Tuesday, October 10, 2006

Market Power

A recent article in the Op-Ed section of the NY Times argues that law makers shouldn't be so quick to outlaw internet gambling because some of the bets may actually be able to provide useful predictive information not unlike information markets. This article also was also my introduction to the idea of information markets or decision markets. For those of you who don't know what they are I unearth a great article about them entitled "Decisions Decision" from the New Yorker magazine which you can read here.

Apparently internet gambling extends well beyond the world of online poker and casino games. At websites such as tradesport.com one can wager on among other things the outcomes of political races and the weather. Furthermore, regardless of the subject it's more than just an ordinary bet that's being placed upon an outcome. The outcomes are represented by contracts and the forum is modeled after a futures exchange. Participants buy and sell contracts that represent various outcomes. When the outcome occurs the parties to the contract have to perform.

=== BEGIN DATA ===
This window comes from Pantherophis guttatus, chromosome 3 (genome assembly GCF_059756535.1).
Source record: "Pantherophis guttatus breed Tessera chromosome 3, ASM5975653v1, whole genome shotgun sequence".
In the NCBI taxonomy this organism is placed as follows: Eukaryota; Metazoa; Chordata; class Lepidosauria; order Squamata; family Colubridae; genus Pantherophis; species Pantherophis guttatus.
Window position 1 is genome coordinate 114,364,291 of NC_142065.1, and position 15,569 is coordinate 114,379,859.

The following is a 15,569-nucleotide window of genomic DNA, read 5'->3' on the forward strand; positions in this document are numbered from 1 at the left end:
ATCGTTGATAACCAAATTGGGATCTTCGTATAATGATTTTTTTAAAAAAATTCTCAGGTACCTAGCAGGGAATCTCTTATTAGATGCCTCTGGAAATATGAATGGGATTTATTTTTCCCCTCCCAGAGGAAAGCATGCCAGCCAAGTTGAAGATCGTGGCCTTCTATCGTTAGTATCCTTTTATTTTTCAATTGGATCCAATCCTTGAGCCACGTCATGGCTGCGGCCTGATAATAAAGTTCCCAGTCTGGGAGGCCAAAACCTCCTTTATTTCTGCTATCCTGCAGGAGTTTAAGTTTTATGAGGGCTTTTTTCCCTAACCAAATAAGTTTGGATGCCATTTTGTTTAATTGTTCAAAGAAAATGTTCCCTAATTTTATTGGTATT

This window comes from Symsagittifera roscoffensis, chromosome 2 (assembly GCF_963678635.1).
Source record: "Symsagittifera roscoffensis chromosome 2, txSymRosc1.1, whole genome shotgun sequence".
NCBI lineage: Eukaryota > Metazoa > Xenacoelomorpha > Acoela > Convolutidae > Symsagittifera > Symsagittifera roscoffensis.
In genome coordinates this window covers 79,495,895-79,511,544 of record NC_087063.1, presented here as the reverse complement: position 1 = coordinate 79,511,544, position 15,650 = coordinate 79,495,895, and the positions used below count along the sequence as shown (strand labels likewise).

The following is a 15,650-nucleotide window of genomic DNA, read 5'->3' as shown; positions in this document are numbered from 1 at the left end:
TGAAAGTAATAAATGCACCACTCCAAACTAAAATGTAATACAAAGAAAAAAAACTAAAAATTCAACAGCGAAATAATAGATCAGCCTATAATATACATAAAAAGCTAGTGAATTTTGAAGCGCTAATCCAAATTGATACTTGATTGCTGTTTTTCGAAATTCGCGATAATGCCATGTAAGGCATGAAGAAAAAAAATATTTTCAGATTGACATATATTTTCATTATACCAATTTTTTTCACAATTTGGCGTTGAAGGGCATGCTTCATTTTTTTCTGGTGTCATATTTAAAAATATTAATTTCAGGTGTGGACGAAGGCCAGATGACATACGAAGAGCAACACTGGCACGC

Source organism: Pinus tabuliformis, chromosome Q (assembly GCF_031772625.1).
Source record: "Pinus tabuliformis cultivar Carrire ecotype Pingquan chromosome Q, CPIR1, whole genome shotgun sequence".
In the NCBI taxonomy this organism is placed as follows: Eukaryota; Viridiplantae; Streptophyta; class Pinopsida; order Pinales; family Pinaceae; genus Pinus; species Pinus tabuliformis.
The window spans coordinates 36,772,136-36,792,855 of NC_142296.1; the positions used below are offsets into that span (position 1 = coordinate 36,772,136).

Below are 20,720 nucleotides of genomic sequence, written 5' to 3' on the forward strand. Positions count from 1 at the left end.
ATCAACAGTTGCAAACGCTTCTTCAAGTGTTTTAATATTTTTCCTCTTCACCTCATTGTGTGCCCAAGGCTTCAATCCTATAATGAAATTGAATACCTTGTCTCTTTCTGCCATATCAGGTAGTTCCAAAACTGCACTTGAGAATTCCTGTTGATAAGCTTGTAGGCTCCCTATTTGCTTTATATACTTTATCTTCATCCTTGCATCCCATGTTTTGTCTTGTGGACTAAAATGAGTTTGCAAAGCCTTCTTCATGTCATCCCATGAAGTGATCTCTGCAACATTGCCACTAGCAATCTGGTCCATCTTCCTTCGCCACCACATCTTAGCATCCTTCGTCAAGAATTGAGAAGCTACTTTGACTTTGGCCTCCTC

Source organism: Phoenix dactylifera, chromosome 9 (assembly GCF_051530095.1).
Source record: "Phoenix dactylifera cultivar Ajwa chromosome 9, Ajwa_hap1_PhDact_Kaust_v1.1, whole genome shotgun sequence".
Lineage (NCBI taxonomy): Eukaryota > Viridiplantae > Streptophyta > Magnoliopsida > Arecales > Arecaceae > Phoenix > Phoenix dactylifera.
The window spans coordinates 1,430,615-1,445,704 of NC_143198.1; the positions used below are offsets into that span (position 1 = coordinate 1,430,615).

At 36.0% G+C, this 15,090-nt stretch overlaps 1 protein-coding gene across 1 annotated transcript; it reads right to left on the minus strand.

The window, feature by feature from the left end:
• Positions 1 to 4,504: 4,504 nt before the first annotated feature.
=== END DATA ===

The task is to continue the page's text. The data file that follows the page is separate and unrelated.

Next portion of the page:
Information markets are supposed to be good predictors because
They are extremely efficient at aggregating information and tapping into the collective wisdom of a group of traders, and groups are almost always smarter than the smartest people in them. As in financial markets, the incentive to get the better of others (whether the reward is profit or mere satisfaction) causes traders to seek out good information. The absence of hierarchy -- markets don'’t have vice-presidents -- —insures that no single person has too much influence and that diverse viewpoints don'’t get shut out.

Decision markets also skirt the political and personal issues that so often clog the flow of information within organizations. Because people are rewarded only for being right, they have no incentive to hide information, pursue agendas, or go along with the crowd.
The Iowa Electron Market is probably the most famous of such a market. It is part educational and research effort at the University of Iowa Henry B. Tippie College of Business and it is being use to study among other things trading behavior and market performance.

Anyway, maybe I've been living under a rock for having no idea that such forums even exist. But, now that I've discovered them I'm not sure what to make of their predictive power or the legal hurdles they present. I'm curious what you all think.


Blogger Luis Villa said...

Erica, you might want to read Cass Sunstein's "Deliberation and Prediction Markets" in "Information Markets: A New Way of Making Decisions". I haven't read it, but I assume it is related to this excellent unpublished paper of his (somehow on Harvard's website), which I found to be a great read and a good introduction to how prediction markets compare with traditional deliberative democratic processes. [Nutshell answer: fairly well.]

10/10/2006 11:34 PM  

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